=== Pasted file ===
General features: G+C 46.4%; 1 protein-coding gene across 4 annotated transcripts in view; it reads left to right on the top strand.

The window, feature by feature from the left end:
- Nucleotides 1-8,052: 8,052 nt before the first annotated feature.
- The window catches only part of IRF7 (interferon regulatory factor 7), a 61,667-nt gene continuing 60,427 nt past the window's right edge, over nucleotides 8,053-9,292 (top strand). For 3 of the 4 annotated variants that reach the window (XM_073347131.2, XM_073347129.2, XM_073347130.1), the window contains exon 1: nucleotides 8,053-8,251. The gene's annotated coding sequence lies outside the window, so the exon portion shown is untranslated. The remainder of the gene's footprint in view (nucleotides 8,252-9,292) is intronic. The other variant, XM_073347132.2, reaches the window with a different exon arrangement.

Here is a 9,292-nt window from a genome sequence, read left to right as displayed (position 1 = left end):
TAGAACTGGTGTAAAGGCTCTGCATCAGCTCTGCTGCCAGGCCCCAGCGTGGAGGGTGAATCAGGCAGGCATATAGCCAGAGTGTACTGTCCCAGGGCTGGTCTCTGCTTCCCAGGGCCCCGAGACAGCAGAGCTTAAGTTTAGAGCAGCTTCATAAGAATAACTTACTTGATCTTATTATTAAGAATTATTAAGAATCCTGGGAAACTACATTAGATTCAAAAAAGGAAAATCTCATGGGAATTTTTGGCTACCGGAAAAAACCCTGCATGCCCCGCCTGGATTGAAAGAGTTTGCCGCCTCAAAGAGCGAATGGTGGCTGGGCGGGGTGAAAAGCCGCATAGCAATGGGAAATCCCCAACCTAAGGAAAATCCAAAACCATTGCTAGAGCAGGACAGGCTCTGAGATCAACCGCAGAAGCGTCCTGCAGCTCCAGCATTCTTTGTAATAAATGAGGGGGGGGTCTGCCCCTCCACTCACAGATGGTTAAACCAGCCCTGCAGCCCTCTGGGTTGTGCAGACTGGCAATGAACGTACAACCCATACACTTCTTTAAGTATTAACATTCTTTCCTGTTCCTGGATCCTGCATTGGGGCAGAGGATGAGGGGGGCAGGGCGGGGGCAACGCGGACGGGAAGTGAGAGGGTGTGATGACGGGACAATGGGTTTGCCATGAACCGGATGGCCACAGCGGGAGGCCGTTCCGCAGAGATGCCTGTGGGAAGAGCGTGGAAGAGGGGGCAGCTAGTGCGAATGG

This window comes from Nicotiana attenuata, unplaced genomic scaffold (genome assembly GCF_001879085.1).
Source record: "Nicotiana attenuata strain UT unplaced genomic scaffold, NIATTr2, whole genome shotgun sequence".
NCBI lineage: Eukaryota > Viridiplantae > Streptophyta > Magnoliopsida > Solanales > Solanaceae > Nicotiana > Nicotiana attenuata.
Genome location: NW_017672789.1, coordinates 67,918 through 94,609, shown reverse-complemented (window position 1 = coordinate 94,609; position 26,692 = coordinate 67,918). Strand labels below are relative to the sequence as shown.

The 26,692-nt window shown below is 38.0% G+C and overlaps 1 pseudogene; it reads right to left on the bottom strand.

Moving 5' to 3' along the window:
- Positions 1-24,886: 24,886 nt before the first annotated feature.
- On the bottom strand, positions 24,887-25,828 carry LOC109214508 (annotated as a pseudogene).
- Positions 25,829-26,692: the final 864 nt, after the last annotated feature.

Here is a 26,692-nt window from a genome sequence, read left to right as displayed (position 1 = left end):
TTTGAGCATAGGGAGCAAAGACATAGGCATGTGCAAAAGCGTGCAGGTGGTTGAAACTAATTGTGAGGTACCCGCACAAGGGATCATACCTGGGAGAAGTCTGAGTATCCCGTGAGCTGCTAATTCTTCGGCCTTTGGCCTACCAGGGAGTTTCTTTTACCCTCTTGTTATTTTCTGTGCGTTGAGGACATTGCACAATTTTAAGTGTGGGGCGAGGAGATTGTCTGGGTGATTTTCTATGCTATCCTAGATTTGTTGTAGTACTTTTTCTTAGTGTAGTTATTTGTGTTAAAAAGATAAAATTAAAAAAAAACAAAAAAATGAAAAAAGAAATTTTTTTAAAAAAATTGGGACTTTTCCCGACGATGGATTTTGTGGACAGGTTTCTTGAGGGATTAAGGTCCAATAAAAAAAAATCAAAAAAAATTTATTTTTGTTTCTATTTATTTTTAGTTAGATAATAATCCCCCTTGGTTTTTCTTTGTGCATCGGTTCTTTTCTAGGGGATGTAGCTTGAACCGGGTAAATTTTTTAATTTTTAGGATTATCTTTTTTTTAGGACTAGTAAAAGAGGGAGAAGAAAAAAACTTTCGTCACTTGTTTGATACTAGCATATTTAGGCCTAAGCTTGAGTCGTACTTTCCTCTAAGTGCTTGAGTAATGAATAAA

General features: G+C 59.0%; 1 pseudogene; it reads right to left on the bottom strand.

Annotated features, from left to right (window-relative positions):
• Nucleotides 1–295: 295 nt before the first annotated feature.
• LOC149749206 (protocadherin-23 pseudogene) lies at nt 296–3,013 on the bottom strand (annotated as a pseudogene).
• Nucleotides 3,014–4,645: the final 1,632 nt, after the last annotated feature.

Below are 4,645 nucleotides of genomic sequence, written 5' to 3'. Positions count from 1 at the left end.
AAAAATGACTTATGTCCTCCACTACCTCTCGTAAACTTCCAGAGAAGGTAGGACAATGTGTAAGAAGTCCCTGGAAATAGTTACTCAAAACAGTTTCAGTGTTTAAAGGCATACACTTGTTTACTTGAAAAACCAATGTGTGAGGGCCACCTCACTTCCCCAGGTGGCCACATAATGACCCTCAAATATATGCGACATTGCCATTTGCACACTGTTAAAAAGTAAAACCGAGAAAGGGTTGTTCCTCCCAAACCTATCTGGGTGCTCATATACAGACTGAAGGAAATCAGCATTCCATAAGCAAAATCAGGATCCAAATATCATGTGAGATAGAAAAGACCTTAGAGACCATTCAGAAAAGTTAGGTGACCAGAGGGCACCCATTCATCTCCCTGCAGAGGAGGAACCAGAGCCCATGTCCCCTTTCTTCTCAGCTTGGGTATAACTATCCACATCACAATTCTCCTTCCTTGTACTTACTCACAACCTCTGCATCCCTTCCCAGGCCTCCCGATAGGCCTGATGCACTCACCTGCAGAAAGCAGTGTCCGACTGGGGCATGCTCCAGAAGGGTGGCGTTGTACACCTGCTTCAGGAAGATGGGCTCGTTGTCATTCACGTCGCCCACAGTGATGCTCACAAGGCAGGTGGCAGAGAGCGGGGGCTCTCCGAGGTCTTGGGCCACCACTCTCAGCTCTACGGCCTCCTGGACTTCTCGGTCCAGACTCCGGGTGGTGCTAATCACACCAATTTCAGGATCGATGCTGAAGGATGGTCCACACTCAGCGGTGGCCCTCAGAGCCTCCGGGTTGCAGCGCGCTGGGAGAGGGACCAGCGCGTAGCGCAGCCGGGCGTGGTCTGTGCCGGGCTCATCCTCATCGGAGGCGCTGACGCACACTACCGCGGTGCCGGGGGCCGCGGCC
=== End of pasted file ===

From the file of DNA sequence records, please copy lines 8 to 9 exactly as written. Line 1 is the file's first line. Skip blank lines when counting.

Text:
Source record: "Nicotiana attenuata strain UT unplaced genomic scaffold, NIATTr2, whole genome shotgun sequence".
NCBI lineage: Eukaryota > Viridiplantae > Streptophyta > Magnoliopsida > Solanales > Solanaceae > Nicotiana > Nicotiana attenuata.